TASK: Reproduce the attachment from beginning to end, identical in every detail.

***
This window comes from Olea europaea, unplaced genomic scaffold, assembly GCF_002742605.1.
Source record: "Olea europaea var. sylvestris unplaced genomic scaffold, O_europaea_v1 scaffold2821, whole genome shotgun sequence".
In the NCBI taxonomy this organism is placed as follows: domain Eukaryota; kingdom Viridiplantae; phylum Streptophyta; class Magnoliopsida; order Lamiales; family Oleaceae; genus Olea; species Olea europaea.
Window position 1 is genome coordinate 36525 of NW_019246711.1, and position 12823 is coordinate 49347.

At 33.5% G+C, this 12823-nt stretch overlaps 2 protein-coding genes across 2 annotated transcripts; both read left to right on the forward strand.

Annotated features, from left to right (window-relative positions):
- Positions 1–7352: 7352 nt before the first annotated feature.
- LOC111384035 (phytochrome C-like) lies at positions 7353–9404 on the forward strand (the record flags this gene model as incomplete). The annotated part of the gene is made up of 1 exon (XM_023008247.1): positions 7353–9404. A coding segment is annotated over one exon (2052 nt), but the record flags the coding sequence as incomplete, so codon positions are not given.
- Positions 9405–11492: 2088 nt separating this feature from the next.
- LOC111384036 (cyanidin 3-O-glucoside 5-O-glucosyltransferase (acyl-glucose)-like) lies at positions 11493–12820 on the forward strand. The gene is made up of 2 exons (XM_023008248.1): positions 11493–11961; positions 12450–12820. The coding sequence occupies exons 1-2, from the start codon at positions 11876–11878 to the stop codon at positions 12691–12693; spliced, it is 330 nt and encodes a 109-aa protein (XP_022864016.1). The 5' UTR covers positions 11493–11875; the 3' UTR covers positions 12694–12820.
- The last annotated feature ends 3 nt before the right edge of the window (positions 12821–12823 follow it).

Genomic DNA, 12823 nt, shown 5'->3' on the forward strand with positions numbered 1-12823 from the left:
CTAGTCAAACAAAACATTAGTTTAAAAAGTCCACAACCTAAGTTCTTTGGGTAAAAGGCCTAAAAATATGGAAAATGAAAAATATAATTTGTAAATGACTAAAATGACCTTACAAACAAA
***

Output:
This window comes from Olea europaea, unplaced genomic scaffold, assembly GCF_002742605.1.
Source record: "Olea europaea var. sylvestris unplaced genomic scaffold, O_europaea_v1 scaffold2821, whole genome shotgun sequence".
In the NCBI taxonomy this organism is placed as follows: domain Eukaryota; kingdom Viridiplantae; phylum Streptophyta; class Magnoliopsida; order Lamiales; family Oleaceae; genus Olea; species Olea europaea.
Window position 1 is genome coordinate 36525 of NW_019246711.1, and position 12823 is coordinate 49347.

At 33.5% G+C, this 12823-nt stretch overlaps 2 protein-coding genes across 2 annotated transcripts; both read left to right on the forward strand.

Annotated features, from left to right (window-relative positions):
- Positions 1–7352: 7352 nt before the first annotated feature.
- LOC111384035 (phytochrome C-like) lies at positions 7353–9404 on the forward strand (the record flags this gene model as incomplete). The annotated part of the gene is made up of 1 exon (XM_023008247.1): positions 7353–9404. A coding segment is annotated over one exon (2052 nt), but the record flags the coding sequence as incomplete, so codon positions are not given.
- Positions 9405–11492: 2088 nt separating this feature from the next.
- LOC111384036 (cyanidin 3-O-glucoside 5-O-glucosyltransferase (acyl-glucose)-like) lies at positions 11493–12820 on the forward strand. The gene is made up of 2 exons (XM_023008248.1): positions 11493–11961; positions 12450–12820. The coding sequence occupies exons 1-2, from the start codon at positions 11876–11878 to the stop codon at positions 12691–12693; spliced, it is 330 nt and encodes a 109-aa protein (XP_022864016.1). The 5' UTR covers positions 11493–11875; the 3' UTR covers positions 12694–12820.
- The last annotated feature ends 3 nt before the right edge of the window (positions 12821–12823 follow it).

Genomic DNA, 12823 nt, shown 5'->3' on the forward strand with positions numbered 1-12823 from the left:
CTAGTCAAACAAAACATTAGTTTAAAAAGTCCACAACCTAAGTTCTTTGGGTAAAAGGCCTAAAAATATGGAAAATGAAAAATATAATTTGTAAATGACTAAAATGACCTTACAAACAAA